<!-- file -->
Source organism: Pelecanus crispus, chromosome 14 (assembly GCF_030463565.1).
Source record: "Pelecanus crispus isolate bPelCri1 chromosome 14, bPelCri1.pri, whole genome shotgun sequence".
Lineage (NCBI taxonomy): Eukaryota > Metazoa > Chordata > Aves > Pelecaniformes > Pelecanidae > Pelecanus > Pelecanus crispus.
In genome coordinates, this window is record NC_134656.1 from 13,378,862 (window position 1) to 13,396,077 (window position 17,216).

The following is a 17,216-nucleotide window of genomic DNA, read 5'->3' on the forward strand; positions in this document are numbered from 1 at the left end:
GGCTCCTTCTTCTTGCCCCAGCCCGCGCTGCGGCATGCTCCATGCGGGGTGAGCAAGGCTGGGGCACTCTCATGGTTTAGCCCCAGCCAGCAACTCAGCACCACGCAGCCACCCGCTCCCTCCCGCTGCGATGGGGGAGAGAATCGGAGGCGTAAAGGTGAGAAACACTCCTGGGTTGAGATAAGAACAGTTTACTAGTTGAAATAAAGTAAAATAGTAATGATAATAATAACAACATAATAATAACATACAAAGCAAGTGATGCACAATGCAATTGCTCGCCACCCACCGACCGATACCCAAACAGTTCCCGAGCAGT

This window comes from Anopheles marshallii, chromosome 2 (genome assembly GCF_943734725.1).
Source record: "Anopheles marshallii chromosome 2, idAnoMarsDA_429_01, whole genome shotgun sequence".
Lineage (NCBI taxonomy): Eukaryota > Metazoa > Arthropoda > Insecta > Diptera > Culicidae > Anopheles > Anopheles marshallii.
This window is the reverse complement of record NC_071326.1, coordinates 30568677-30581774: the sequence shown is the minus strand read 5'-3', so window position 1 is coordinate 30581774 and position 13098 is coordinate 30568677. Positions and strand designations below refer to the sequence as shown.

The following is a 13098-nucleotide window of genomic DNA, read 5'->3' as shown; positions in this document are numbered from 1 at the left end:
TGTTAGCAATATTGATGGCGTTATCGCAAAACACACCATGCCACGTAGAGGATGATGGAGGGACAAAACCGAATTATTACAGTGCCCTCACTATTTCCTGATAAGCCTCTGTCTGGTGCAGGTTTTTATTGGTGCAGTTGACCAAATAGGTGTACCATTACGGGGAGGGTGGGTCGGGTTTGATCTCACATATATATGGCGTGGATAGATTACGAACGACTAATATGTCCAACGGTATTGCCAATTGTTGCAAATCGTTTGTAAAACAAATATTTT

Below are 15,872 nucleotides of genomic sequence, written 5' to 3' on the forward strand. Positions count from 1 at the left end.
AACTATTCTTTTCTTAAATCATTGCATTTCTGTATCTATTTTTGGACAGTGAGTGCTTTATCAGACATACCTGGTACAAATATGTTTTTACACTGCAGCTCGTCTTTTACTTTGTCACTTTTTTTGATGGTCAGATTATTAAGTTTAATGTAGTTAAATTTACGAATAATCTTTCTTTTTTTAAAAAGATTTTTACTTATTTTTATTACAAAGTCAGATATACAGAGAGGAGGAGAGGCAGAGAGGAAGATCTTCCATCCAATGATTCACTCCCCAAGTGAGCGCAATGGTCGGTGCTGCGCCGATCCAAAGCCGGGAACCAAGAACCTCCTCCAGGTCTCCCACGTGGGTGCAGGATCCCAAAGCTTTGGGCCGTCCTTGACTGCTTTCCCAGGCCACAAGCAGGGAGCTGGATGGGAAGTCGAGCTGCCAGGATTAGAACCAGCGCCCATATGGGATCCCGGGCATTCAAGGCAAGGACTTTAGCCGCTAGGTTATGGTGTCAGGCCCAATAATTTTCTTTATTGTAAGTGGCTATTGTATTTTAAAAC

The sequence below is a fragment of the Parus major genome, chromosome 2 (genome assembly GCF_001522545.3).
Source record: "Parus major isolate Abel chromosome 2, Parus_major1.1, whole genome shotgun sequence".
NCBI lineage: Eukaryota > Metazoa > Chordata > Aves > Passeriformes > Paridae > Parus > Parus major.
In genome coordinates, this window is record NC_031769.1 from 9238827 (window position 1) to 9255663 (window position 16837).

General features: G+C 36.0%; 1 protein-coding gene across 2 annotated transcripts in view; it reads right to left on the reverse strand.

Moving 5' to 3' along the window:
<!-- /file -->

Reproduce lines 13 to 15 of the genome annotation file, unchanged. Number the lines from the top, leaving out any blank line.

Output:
Below are 15,872 nucleotides of genomic sequence, written 5' to 3' on the forward strand. Positions count from 1 at the left end.
AACTATTCTTTTCTTAAATCATTGCATTTCTGTATCTATTTTTGGACAGTGAGTGCTTTATCAGACATACCTGGTACAAATATGTTTTTACACTGCAGCTCGTCTTTTACTTTGTCACTTTTTTTGATGGTCAGATTATTAAGTTTAATGTAGTTAAATTTACGAATAATCTTTCTTTTTTTAAAAAGATTTTTACTTATTTTTATTACAAAGTCAGATATACAGAGAGGAGGAGAGGCAGAGAGGAAGATCTTCCATCCAATGATTCACTCCCCAAGTGAGCGCAATGGTCGGTGCTGCGCCGATCCAAAGCCGGGAACCAAGAACCTCCTCCAGGTCTCCCACGTGGGTGCAGGATCCCAAAGCTTTGGGCCGTCCTTGACTGCTTTCCCAGGCCACAAGCAGGGAGCTGGATGGGAAGTCGAGCTGCCAGGATTAGAACCAGCGCCCATATGGGATCCCGGGCATTCAAGGCAAGGACTTTAGCCGCTAGGTTATGGTGTCAGGCCCAATAATTTTCTTTATTGTAAGTGGCTATTGTATTTTAAAAC

The sequence below is a fragment of the Parus major genome, chromosome 2 (genome assembly GCF_001522545.3).